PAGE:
Ray Ryan is the President of Patten and Patten, an investment management firm, and a Registered Investment Adviser in Chattanooga. Ray is a CFA Charter Holder, a member of the Advisory Board for UTC’s College of Business, and an Adjunct Professor of Finance at UTC. He is a graduate of Princeton University, where he had the privilege of taking a course taught by former Federal Reserve Chairman Ben Bernanke.
Animals get agitated when a volatile weather system approaches. Usually, volatility signifies a change in pressure as a weather front forms the boundary between a high pressure system and a low pressure system. What follows a weather front is an unknown. The unknown fosters uncertainty and apprehension as volatile weather can result in damaging storms. Humans are not as sensitive, but we likewise can sense when change is imminent.
Volatility in the capital markets is associated with change as well. Change often involves a shift in policy, and the markets become apprehensive about the impact of such shifts. In August of last year, the markets were greeted with an abrupt and unexpected change: China devalued its currency. What did it mean? Why would they do it? Will there be more?
Investors don’t wait for comprehensive analysis of these policy shifts. In fact, most of the time, a “sell first and ask questions later” mentality grips the markets, which manifests in extreme volatility. Such was the case in January of this year, the worst opening month for the stock market since 1928.
In the midst of volatility, opportunities emerge as the prices of assets become disconnected from underlying value. Earlier this year, prevailing sentiment was profoundly negative, but an understanding of China’s economic model suggests the market’s reaction was excessive.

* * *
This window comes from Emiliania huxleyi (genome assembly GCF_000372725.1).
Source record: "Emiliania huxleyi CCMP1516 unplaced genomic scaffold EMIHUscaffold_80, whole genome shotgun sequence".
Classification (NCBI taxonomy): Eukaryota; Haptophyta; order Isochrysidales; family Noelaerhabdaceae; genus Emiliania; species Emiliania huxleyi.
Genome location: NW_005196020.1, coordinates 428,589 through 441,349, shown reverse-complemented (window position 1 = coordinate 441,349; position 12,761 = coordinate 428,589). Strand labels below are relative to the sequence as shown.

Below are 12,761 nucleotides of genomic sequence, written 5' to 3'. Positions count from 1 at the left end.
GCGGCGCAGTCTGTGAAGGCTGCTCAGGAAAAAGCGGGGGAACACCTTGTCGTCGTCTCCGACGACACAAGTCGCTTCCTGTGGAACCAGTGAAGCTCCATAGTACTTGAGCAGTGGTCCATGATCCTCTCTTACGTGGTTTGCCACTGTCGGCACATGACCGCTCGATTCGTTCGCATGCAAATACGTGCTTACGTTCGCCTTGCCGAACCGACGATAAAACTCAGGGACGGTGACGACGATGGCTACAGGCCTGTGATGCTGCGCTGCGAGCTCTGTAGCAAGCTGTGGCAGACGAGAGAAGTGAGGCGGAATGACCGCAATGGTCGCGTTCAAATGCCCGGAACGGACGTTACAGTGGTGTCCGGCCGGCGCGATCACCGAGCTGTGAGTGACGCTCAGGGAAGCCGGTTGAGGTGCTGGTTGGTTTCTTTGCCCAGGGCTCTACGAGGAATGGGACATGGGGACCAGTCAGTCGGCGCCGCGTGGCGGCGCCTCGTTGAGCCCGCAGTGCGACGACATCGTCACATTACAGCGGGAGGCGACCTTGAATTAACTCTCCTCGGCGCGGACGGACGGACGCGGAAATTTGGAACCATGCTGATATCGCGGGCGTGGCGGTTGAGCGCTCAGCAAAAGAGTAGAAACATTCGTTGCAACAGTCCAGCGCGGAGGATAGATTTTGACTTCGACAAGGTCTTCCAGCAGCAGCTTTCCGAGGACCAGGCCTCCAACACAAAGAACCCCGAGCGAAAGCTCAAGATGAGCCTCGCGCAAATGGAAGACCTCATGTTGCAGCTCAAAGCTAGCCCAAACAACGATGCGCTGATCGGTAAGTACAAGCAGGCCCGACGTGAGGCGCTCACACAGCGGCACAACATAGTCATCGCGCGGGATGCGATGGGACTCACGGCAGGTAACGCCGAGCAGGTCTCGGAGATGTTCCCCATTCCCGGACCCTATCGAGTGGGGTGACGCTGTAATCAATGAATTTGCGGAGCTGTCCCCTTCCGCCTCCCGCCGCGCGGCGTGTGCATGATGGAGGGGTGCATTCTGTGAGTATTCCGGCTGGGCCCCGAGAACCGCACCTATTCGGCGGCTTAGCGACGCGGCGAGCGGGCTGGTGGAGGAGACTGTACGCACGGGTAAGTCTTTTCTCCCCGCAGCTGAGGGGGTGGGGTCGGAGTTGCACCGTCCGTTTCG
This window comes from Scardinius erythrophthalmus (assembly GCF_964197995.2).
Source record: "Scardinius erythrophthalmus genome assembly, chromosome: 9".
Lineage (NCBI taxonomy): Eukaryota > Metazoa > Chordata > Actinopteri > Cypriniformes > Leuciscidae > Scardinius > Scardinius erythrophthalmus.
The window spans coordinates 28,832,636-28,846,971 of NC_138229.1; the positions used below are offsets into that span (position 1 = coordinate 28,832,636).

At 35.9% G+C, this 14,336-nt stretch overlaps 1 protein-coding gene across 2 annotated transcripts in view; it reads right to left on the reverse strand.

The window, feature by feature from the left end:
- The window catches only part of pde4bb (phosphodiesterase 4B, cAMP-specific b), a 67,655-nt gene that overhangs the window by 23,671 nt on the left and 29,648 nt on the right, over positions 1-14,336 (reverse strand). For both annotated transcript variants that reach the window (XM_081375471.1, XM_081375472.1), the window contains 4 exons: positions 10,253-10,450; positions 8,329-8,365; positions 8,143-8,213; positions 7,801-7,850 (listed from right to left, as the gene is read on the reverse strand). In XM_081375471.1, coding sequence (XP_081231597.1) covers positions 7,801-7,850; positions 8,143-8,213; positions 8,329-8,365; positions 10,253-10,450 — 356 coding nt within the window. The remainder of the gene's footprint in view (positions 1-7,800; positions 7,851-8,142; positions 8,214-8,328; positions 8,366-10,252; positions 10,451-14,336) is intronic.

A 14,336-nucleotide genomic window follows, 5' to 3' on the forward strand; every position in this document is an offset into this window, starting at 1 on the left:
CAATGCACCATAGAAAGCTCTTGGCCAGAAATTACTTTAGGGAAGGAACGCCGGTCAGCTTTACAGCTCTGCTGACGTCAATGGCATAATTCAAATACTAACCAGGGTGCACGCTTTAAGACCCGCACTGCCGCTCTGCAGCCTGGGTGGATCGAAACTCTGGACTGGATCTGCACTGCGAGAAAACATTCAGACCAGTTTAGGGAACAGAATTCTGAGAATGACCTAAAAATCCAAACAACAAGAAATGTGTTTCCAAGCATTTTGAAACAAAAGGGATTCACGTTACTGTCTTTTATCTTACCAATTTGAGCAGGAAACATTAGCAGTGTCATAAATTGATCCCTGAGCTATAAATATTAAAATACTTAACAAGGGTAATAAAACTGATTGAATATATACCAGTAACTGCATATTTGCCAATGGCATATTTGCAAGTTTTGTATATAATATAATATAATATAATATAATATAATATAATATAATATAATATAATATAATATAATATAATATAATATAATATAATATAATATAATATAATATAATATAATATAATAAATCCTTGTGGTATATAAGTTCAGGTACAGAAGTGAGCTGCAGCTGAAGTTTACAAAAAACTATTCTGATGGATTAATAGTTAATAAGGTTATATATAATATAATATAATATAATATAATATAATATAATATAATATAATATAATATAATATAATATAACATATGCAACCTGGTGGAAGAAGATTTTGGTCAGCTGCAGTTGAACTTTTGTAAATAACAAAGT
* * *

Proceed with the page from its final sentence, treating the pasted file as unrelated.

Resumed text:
Despite its massive area, China lacks arable land, water, oil, and other basic resources. Consequently, China is quite dependent on imports and low cost financing to facilitate its trade dependent economy. For decades, China has pegged its currency to the U.S. dollar to reduce borrowing costs. In order to accommodate an overwhelming demand for resources that China lacked, the rest of the world responded with investments of their own. Natural resource abundant economies such as Brazil, Australia, and Canada benefited from supplying China with iron ore, coal, fertilizer, and soybeans.
China’s most abundant resource is people and following the model of other emerging market economies, China offered this resource to Western companies that sought to reduce costs in their supply chains. Securing assembly and manufacturing contracts gradually improved standards of living, but the model required that people move to its cities. That, in turn, required massive investment in infrastructure.
China’s urbanization occurred in an accelerated timeframe. In the U.S., much of what we take for granted in terms of infrastructure was constructed over multiple decades after WWII. China built its in half the time. Fortunately for
the rest of the world, and especially for other emerging markets, China’s investment boom persisted until recently. China’s infrastructure build-out facilitated what is known as a “multiplier effect” on global growth.
The investment required to supply all that China needed was absolutely massive. For the past ten years, China was nearly everybody’s largest customer – one that would hoard supplies and would be insensitive to price. From 2006 – 2012, China accounted for 100 percent of the increase in world steel demand. From 2001 – 2014, China accounted for 40 percent of the growth in crude oil consumption. China used more cement from 2011 through 2013 than the U.S. did in the entire 20th Century!